EmStage’s spring dance show sews together separate stories

by Eric Twardzik / Beacon Staff • February 9, 2012

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Victoria Petrosky and Eric Berey, two dancers in Ashley Maietta's piece, convey the need to discover oneself and reject conformity.
Victoria Petrosky and Eric Berey, two dancers in Ashley Maietta's piece, convey the need to discover oneself and reject conformity.

Five dancers stand perfectly aligned at the front of the stage, motionless and silent. Suddenly, they snap their heads to the right, in a rippling fashion. So begins this year’s production of X Dance.

The annual spring dance show premieres tonight at 8:00 p.m. in the Greene Theater in the Tufte Center. Run by artistic director Marlena Yannetti and hosted by Emerson Stage, X Dance features student choreographers selected by Yannetti to create pieces that evoke emotion through movement and technique. This year, five students were chosen, each with pieces that run about 10 to 15 minutes long. 

There’s a twist — the performances were conceived of and crafted independently of one another. The routines are totally individual, each practiced at separate times, on each team’s own terms.  In essence, X Dance is a showcase of expression that unites students with ambitions to convey ideas — in five detached ways.

Choreographers had only to submit a plot and a concept for consideration. The routines were then crafted not only by the choreographers, but by the dancers as well.  As a result, each choreographer and his or her team had full freedom when it came to their slice of the X Dance show. The lassiez-faire nature of the production allowed students to experiment with their own creativity in intimate groups.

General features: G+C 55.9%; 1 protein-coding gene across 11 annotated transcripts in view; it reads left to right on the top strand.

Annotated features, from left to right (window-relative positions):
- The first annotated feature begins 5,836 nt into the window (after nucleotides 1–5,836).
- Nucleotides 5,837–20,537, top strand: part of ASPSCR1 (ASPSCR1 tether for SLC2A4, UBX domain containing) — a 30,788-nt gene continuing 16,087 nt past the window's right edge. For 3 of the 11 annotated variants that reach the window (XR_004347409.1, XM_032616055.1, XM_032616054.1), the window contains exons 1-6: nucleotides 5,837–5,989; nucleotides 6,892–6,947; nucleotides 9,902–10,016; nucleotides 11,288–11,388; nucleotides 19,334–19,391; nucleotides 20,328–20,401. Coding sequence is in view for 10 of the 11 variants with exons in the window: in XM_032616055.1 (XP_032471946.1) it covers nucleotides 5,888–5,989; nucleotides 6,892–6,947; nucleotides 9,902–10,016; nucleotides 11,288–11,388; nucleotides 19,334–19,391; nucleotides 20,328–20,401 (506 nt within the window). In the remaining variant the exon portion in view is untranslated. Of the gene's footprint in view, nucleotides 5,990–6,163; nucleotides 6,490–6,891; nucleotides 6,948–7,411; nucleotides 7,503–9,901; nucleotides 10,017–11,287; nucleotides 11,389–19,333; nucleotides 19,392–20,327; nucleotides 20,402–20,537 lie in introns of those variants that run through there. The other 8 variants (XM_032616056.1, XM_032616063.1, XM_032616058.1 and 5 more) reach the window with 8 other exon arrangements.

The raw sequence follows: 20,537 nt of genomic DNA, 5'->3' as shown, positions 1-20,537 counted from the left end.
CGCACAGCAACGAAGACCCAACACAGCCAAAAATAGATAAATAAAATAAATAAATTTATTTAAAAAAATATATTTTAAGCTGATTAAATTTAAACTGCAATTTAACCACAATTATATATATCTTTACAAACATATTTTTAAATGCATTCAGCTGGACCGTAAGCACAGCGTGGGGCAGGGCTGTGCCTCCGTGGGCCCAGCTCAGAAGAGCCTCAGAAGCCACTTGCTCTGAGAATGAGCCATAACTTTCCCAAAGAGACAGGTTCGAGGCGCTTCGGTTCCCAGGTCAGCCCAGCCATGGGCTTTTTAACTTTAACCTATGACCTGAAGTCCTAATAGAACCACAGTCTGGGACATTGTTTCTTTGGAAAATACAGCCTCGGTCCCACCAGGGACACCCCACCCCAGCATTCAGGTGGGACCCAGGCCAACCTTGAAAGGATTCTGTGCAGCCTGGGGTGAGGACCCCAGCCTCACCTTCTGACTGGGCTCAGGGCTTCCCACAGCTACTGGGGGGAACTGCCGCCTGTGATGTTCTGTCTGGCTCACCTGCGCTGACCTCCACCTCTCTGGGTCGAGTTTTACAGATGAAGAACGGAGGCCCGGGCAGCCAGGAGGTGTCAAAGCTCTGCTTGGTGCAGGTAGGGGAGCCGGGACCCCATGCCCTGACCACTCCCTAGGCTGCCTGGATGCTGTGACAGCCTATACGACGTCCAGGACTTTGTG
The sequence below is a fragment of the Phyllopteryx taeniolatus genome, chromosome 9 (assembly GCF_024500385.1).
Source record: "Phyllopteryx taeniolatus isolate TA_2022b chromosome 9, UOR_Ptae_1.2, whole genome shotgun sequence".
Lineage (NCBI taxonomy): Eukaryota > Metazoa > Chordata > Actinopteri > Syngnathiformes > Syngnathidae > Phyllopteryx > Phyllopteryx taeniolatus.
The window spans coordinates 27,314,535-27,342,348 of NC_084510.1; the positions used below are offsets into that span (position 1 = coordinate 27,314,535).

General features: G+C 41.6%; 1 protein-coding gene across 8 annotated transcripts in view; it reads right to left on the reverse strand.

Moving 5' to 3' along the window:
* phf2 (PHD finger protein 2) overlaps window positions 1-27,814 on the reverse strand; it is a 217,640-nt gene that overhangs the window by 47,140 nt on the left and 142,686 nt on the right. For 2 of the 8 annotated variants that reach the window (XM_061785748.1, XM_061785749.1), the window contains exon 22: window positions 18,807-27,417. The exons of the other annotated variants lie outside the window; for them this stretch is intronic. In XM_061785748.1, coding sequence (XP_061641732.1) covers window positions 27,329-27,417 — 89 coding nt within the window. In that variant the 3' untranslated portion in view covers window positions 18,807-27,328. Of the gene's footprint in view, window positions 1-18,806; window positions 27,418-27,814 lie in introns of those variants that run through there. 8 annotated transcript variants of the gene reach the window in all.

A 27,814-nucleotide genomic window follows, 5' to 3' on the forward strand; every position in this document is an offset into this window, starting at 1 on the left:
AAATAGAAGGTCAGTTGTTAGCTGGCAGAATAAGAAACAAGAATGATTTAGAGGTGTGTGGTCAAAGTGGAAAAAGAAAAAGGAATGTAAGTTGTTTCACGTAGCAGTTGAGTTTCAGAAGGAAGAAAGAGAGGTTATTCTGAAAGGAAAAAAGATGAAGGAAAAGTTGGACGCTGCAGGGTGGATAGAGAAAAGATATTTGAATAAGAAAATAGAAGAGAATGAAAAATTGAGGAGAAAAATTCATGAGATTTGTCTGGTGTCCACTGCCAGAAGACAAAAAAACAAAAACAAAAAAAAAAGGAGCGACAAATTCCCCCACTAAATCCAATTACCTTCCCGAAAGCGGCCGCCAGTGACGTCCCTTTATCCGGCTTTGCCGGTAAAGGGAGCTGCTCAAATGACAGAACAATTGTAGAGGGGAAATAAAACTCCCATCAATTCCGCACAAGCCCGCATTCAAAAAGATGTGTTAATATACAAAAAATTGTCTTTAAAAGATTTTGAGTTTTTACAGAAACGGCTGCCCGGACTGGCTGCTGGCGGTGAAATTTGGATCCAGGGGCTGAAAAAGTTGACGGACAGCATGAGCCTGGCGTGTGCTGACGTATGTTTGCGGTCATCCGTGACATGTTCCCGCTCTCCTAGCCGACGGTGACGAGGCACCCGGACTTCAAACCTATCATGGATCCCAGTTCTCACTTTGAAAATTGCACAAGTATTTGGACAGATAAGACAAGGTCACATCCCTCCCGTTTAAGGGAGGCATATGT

X Dance is a safe place for the most collaboration possible,” said choreographer Wynn Harrison, a senior broadcast journalism major. “It’s a place for danger, a place where you can trust your most creative instincts … My dancers have completely transformed the piece. The idea we’ve started with has come so far.”

Despite the separation of groups, Kameron Tarlow said he sees a thread that connects the pieces.

“This year definitely has a strong theme of discovery,” said Tarlow, a theater education major. “Whether it’s what the world can mean, or truth, or power, or a woman who’s suffered from Alzheimer’s.”

Tarlow’s piece “Picture Perfect” incorporates gestures and frequent  physical interaction between the dancers. A diverse musical range, everything from rhythmic to staccato, plays during the performance in order to guide the audience through the complex ideas behind the dance. The piece aims to explore the realities behind “all-American families” and emphasizes that imperfection can bring us together.

Another piece, written by senior Janet Mullen, a theater education major, confronts the passing of her grandmother, Rose, who was diagnosed with Alzheimer’s when Mullen was in middle school. Much of what she learned about her grandmother was from her mother’s memory. 

Her cast is composed of three dancers who represent members of her own family: her grandmother, her mother, and herself. The piece includes “You are My Sunshine,” a song that Rose remembered throughout her battle with Alzheimer’s, and even excerpts from her eulogy, which begins and concludes the piece.

Harrison’s piece follows a U.S. citizen through his struggles to understand and appreciate his country, as well as his role in it. Each performer represented a perspective of the journey. Harrison and her team incorporated recordings of historical speeches and a slam poetry recording.

Junior theater education major Tyler Catanella’s dance kicks off the night with an exploration of peace and truth that can be found in silence. Ashley Maietta, a junior broadcast journalism major, centered her dance around the idea of discovering oneself and rejecting conformity.

However, several contributors to X Dance pressed that any reaction or understanding to a piece is valid — welcome, even.

“I believe that you come to a performance just as you would come to a piece of art,” said Yannetti, “with your own perspective.”

Correction: Due to editing errors, in a previous version of this article, Kameron Tarlow was identified as "she" and Ashley Maietta's name was misspelled in the photo caption. The article also said that this year they separated the groups of performers, but that is not a new element of the production.